Schools in different parts of the country and around the world use time in very different ways, and also count it in different ways. In an effort to permit comparisons, or at least to spur inquiry, the Organisation for Economic Co-Operation and Development (OECD) collects global data about hours of instruction. Most reports based on the OECD data make America look pretty good: they seem to suggest that American kids spend at least as much time in school as kids in other countries do. But the harder you scratch at the data, the harder it is to take the comparisons too seriously. The data is gathered by survey, and the methodology and even the questions vary from place to place. Grade level groupings used in the surveys are responsive to the different ways that schools are organized locally, and the surveys are massive.

International comparisons of education time are further complicated by the fact that not all learning time is part of the “official” system. In Japan and Korea, for example, formal school days are shorter, but there are more of them. Many families invest significant hours at private after-school and weekend “cram schools” that help their children prepare for standardized tests and college entry exams.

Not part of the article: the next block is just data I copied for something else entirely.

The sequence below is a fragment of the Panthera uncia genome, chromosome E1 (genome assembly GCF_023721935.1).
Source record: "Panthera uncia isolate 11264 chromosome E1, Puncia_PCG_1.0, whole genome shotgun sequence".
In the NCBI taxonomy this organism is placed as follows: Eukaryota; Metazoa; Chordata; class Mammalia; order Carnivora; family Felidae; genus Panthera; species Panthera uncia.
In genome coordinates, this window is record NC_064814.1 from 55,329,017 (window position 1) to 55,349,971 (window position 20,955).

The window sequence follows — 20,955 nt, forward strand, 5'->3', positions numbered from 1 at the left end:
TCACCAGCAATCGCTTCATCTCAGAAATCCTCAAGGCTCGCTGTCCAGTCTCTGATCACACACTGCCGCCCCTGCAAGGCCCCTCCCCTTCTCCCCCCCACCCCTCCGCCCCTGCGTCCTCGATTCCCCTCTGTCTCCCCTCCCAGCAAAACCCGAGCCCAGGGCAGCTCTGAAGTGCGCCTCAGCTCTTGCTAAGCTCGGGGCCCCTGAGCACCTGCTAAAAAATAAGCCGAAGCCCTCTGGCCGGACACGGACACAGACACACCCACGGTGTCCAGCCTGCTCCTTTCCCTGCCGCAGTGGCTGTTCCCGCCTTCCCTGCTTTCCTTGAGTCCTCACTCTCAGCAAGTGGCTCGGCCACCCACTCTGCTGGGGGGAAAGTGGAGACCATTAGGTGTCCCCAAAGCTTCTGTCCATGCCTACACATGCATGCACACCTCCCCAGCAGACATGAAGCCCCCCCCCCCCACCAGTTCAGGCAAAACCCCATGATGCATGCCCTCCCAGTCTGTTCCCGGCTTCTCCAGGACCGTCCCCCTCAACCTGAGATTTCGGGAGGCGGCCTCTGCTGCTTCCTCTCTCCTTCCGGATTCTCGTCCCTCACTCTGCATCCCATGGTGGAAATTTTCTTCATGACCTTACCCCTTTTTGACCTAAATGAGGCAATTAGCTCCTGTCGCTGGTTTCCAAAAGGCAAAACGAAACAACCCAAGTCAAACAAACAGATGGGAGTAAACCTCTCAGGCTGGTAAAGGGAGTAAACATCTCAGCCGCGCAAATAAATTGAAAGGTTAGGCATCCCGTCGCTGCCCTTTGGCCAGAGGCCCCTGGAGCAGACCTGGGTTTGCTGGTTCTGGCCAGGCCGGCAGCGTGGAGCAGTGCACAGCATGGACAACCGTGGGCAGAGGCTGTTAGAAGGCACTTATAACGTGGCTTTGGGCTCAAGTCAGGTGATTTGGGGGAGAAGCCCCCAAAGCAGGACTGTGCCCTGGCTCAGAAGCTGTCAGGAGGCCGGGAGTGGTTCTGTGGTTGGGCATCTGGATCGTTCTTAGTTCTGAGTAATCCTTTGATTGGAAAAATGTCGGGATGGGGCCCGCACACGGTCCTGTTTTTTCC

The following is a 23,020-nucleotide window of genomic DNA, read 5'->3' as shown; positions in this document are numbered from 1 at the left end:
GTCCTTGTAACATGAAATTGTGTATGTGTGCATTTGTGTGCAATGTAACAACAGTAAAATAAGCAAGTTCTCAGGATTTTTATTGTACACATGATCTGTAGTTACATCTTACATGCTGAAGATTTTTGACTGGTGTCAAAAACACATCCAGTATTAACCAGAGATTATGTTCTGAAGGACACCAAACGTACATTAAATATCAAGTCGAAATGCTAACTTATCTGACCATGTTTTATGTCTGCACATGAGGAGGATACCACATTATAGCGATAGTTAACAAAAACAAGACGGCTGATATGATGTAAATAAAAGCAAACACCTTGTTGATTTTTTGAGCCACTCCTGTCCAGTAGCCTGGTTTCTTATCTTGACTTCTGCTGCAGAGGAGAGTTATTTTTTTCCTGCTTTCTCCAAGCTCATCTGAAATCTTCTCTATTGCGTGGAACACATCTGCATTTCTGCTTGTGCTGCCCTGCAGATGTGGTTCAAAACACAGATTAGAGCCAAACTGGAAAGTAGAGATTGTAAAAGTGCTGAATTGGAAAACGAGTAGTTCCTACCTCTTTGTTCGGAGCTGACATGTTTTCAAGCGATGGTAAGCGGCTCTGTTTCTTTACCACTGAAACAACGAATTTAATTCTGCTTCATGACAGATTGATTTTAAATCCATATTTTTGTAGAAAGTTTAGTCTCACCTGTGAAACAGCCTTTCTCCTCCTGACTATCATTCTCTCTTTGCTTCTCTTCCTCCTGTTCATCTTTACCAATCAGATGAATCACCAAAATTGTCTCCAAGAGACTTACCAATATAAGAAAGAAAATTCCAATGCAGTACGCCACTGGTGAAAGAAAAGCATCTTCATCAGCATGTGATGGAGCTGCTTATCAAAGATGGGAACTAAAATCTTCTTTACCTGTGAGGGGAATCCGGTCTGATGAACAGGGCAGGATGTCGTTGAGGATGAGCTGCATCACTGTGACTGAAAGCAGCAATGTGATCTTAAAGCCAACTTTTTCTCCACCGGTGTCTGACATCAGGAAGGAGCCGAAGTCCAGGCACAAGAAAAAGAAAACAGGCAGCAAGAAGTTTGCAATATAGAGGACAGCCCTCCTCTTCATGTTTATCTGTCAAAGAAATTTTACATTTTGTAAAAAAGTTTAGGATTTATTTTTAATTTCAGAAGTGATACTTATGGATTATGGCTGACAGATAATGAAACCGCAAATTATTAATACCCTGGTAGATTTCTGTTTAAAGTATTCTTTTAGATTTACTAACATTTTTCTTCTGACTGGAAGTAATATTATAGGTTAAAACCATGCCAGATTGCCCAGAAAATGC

There’s an apples-and-oranges problem, too. Does it make sense to compare time spent in systems that are teaching different things? In Japan and China, students spend many hours learning to write characters accurately and legibly, a skill not needed in western societies. The OECD survey suggests that most European countries invest about a tenth of primary-grade instructional hours in the study of international languages. Few American primary schools teach international languages at all. (See page 351 in the OECD's massive Education at a Glance report.)

If comparing school hours is too finicky, perhaps a broader approach can shed light: how many days per year is school in session? On this metric, America looks less impressive.

Most California schools are in session for 180 days per year. (The number dipped a bit in the Great Recession and rebounded in the recovery.) California’s number of school days is similar to most other states. Unfortunately, there are no reliable, easily comparable statistics about the number of days schools are in session in other countries. UNESCO has assembled reports of varying detail on a country-by-country basis, but the days of instruction is not a standard item in the reports. National holidays differ from one place to another, as do traditions about seasonal breaks in the school calendar.